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Diabetes self-management: Multiple technologies of self

Broom, Dorothy

Description

Self-management is now positioned as essential to the optimal management of many chronic diseases. Health promoters and service providers often acknowledge that some forms of self-management are difficult and demanding, and that health education must be appropriately tailored in order to enhance "compliance". These discourses may recognise that part of a person's response to diagnosis arises from the individual's personality and their social circumstances. However, less attention is paid to the...[Show more]

dc.contributor.authorBroom, Dorothy
dc.date.accessioned2015-12-13T23:08:15Z
dc.date.available2015-12-13T23:08:15Z
dc.identifier.issn1448-7527
dc.identifier.urihttp://hdl.handle.net/1885/86590
dc.description.abstractSelf-management is now positioned as essential to the optimal management of many chronic diseases. Health promoters and service providers often acknowledge that some forms of self-management are difficult and demanding, and that health education must be appropriately tailored in order to enhance "compliance". These discourses may recognise that part of a person's response to diagnosis arises from the individual's personality and their social circumstances. However, less attention is paid to the social and personal effects of the variety of strategies people deploy in order to manage an ongoing condition. Self-management affects more than symptoms or disease status; it also shapes the subjectivity of the person, so different management strategies may mould different selves. The self-management of diabetes entails numerous daily practices, and produces several distinct ways of constructing an embodied diabetic self. In this article, I describe how a sample of adults living with diabetes type 2 manage their diabetes from day to day, and how those activities both arise from, and contribute to, distinctive subject positions. Appreciating the daily and dynamic character of self-management may also help service providers to facilitate an improved quality of life for people with chronic conditions.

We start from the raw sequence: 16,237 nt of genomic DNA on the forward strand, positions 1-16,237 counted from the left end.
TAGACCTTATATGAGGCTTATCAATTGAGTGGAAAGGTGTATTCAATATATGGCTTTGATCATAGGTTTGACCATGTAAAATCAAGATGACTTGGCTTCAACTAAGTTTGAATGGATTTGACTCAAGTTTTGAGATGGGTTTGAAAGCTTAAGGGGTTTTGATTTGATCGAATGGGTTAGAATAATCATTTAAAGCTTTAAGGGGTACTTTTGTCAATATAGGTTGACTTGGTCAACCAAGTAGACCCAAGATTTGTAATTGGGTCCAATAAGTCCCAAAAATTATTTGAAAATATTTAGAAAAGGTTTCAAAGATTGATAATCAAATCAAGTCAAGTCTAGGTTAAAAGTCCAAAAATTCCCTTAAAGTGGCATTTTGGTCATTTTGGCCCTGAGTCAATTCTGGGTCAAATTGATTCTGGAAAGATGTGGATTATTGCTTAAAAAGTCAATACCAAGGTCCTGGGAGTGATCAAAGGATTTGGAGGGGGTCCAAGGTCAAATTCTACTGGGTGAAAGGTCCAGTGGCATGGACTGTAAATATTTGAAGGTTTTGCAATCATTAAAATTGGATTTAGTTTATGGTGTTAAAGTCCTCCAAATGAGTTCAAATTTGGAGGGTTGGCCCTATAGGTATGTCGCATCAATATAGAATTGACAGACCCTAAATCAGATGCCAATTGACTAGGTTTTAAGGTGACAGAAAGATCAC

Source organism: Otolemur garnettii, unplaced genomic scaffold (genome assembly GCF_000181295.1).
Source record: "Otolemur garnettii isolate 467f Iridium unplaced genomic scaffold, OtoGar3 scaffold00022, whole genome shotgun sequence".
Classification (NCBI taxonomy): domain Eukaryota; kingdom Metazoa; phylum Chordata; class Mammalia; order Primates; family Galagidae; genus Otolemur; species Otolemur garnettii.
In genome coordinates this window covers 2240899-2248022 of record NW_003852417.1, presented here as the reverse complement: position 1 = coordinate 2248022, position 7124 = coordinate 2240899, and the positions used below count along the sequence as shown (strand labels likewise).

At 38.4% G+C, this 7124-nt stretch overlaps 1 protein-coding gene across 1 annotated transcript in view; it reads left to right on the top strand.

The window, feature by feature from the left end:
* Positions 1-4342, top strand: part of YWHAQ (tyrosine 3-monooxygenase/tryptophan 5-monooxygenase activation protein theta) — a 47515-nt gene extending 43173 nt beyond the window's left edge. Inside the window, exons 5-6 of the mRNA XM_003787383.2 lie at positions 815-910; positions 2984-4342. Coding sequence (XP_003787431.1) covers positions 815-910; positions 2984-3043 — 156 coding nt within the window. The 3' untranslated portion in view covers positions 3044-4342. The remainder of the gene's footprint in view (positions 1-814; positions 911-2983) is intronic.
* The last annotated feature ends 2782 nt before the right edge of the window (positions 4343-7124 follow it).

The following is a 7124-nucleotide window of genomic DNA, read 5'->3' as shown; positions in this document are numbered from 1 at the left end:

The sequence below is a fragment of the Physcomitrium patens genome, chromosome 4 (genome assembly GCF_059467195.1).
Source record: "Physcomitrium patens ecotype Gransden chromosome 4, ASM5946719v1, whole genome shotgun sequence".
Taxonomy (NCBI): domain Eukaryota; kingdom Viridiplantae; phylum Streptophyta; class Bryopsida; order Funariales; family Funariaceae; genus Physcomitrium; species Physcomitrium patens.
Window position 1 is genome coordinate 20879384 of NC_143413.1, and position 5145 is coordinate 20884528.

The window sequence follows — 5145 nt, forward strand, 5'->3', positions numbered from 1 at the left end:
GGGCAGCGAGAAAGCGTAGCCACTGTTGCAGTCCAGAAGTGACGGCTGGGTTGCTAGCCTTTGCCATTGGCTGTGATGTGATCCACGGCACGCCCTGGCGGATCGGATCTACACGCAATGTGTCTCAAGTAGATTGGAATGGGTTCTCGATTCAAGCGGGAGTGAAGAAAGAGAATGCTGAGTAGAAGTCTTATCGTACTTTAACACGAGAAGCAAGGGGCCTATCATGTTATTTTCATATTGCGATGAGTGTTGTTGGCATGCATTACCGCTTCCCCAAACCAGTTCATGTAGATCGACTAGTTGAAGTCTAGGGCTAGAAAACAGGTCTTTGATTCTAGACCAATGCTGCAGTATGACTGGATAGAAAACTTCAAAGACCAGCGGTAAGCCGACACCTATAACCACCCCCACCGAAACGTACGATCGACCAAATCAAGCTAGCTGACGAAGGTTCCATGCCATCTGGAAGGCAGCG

dc.publisherCSIRO Publishing
dc.sourceAustralian Journal of Primary Health
dc.subjectKeywords: adult; aged; chronic disease; diabetes mellitus; health education; health practitioner; human; major clinical study; non insulin dependent diabetes mellitus; patient compliance; personality; quality of life; review; self care; self concept; social aspect Chronic Disease; Compliance; Diabetes Type 2; Subjectivity
dc.titleDiabetes self-management: Multiple technologies of self
dc.typeJournal article
local.description.notesImported from ARIES
local.description.refereedYes
local.identifier.citationvolume9
dc.date.issued2003
local.identifier.absfor111708 - Health and Community Services
local.identifier.ariespublicationMigratedxPub15504
local.type.statusPublished Version
local.contributor.affiliationBroom, Dorothy, College of Medicine, Biology and Environment, ANU
local.bibliographicCitation.issue2&3
local.bibliographicCitation.startpage61
local.bibliographicCitation.lastpage67
dc.date.updated2015-12-12T08:12:46Z
local.identifier.scopusID2-s2.0-1642513453
CollectionsANU Research Publications

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